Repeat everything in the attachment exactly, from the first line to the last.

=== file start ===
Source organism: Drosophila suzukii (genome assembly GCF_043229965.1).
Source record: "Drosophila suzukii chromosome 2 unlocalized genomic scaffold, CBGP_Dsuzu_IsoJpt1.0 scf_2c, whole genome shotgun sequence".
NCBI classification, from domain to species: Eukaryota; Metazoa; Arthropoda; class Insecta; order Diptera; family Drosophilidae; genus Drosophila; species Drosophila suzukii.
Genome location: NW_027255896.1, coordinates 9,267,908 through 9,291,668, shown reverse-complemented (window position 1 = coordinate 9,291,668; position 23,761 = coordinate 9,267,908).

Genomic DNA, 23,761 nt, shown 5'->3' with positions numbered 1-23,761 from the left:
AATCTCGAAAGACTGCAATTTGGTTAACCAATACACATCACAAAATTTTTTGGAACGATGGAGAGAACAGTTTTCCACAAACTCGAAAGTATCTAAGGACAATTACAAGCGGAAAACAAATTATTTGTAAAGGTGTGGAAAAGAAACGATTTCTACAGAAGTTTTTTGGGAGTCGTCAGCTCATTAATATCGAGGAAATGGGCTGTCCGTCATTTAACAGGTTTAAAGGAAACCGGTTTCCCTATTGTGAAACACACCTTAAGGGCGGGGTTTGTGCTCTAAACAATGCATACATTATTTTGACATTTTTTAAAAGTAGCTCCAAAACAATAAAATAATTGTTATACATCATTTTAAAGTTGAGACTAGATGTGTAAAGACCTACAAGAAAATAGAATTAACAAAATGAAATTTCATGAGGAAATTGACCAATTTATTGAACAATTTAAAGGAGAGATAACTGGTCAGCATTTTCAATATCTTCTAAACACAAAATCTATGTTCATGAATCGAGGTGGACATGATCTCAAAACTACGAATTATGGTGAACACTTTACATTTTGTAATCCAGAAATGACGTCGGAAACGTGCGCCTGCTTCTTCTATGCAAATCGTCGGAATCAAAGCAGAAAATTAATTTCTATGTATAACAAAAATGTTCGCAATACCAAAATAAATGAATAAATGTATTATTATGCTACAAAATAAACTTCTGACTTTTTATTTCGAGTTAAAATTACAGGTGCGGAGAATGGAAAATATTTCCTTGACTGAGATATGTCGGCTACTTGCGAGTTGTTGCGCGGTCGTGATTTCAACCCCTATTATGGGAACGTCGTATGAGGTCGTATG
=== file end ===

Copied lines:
Source organism: Drosophila suzukii (genome assembly GCF_043229965.1).
Source record: "Drosophila suzukii chromosome 2 unlocalized genomic scaffold, CBGP_Dsuzu_IsoJpt1.0 scf_2c, whole genome shotgun sequence".
NCBI classification, from domain to species: Eukaryota; Metazoa; Arthropoda; class Insecta; order Diptera; family Drosophilidae; genus Drosophila; species Drosophila suzukii.
Genome location: NW_027255896.1, coordinates 9,267,908 through 9,291,668, shown reverse-complemented (window position 1 = coordinate 9,291,668; position 23,761 = coordinate 9,267,908).

Genomic DNA, 23,761 nt, shown 5'->3' with positions numbered 1-23,761 from the left:
AATCTCGAAAGACTGCAATTTGGTTAACCAATACACATCACAAAATTTTTTGGAACGATGGAGAGAACAGTTTTCCACAAACTCGAAAGTATCTAAGGACAATTACAAGCGGAAAACAAATTATTTGTAAAGGTGTGGAAAAGAAACGATTTCTACAGAAGTTTTTTGGGAGTCGTCAGCTCATTAATATCGAGGAAATGGGCTGTCCGTCATTTAACAGGTTTAAAGGAAACCGGTTTCCCTATTGTGAAACACACCTTAAGGGCGGGGTTTGTGCTCTAAACAATGCATACATTATTTTGACATTTTTTAAAAGTAGCTCCAAAACAATAAAATAATTGTTATACATCATTTTAAAGTTGAGACTAGATGTGTAAAGACCTACAAGAAAATAGAATTAACAAAATGAAATTTCATGAGGAAATTGACCAATTTATTGAACAATTTAAAGGAGAGATAACTGGTCAGCATTTTCAATATCTTCTAAACACAAAATCTATGTTCATGAATCGAGGTGGACATGATCTCAAAACTACGAATTATGGTGAACACTTTACATTTTGTAATCCAGAAATGACGTCGGAAACGTGCGCCTGCTTCTTCTATGCAAATCGTCGGAATCAAAGCAGAAAATTAATTTCTATGTATAACAAAAATGTTCGCAATACCAAAATAAATGAATAAATGTATTATTATGCTACAAAATAAACTTCTGACTTTTTATTTCGAGTTAAAATTACAGGTGCGGAGAATGGAAAATATTTCCTTGACTGAGATATGTCGGCTACTTGCGAGTTGTTGCGCGGTCGTGATTTCAACCCCTATTATGGGAACGTCGTATGAGGTCGTATG